NORA PERRY (Former world champion, Head – BWF Women in Badminton Working Group)
“I am thrilled to be part of putting the women’s game higher on the agenda in the BWF. And the new clothing regulations are one of the tools that can help create a better presentation and more distinct profile of the women’s game. We need to be able to differentiate the women’s game to create the attention that the women’s

game deserves. Being a woman myself, I do not think that the rules in any way discriminate against women. The rules give sufficient room for the players to chose comfortable clothing and still be living up to the intentions of the regulations.”

LILIYANA NATSIR (Mixed doubles world champion – Indonesia)
“I wear skirts or such dresses only in special occasions, but never in tournaments. Skirts hamper my movement when I play.”

“Most of the time, I just want to find an excuse not to wear a skirt. Just the way you play, it’s really different. Your movement is limited. Thankfully, this rule is only for BWF events, not local ones.”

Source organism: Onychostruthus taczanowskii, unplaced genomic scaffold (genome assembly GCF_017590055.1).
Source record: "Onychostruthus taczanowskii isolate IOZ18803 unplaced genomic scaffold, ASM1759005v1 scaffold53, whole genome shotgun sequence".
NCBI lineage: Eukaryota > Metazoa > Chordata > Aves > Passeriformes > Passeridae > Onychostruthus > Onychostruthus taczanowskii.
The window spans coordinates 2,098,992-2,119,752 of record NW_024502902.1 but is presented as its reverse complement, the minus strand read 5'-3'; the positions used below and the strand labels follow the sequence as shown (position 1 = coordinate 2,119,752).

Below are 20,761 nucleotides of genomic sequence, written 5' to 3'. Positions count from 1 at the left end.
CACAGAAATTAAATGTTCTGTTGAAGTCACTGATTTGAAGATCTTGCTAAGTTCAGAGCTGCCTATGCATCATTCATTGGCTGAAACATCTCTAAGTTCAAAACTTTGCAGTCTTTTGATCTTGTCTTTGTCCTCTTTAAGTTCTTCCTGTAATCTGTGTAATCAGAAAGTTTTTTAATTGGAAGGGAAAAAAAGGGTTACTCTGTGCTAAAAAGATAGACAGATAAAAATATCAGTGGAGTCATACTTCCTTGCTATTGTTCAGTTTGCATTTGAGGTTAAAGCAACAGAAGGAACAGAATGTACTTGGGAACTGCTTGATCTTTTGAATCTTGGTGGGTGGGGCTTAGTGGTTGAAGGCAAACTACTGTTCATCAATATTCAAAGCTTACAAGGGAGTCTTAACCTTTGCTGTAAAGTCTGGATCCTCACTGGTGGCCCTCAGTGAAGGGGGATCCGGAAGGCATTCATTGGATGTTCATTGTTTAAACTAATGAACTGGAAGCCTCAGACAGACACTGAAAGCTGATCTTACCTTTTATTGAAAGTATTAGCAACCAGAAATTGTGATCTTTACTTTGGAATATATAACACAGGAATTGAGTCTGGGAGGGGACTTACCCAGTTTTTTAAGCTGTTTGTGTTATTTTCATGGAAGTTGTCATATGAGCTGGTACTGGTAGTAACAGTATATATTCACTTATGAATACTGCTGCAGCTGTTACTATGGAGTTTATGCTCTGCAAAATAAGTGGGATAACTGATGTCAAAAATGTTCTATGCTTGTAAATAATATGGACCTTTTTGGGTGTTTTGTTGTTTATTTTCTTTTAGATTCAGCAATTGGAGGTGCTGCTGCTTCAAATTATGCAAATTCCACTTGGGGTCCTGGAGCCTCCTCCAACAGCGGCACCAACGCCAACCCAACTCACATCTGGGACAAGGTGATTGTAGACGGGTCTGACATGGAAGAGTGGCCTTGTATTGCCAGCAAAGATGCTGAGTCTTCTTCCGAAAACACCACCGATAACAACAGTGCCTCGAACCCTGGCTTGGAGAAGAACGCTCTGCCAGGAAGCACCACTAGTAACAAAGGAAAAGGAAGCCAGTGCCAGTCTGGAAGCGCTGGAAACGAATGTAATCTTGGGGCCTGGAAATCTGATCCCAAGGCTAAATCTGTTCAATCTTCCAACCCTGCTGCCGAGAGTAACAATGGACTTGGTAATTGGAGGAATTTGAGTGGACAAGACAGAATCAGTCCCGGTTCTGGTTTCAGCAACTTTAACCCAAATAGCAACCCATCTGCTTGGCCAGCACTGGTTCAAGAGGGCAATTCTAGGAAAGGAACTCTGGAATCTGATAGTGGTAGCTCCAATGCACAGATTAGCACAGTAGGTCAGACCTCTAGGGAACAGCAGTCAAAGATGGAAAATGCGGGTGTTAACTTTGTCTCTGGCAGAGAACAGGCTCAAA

GREYSIA POLII (Women’s doubles specialist – Indonesia)
“I have no problem with it. If some people are not comfortable with it, I think it should be made optional. I believe this rule was made with the best intentions. Let’s just hope that it will do the sport good and more sponsors do come in to support Badminton.”

SHANTANU AND NIKHIL MEHRA (Fashion designers – Sports)
“What is important is the comfort of the players. They should be allowed to wear what they want.”

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This was the need of the hour. A person who can connect alike with the young and the old, a person who can awaken the mass, who can shake up governments, who has the power to mobilize the youth, the power to lend voice to the people’s decisions – a decision that marks the beginning of a bright future. We have the man we were waiting for, Anna Hazare.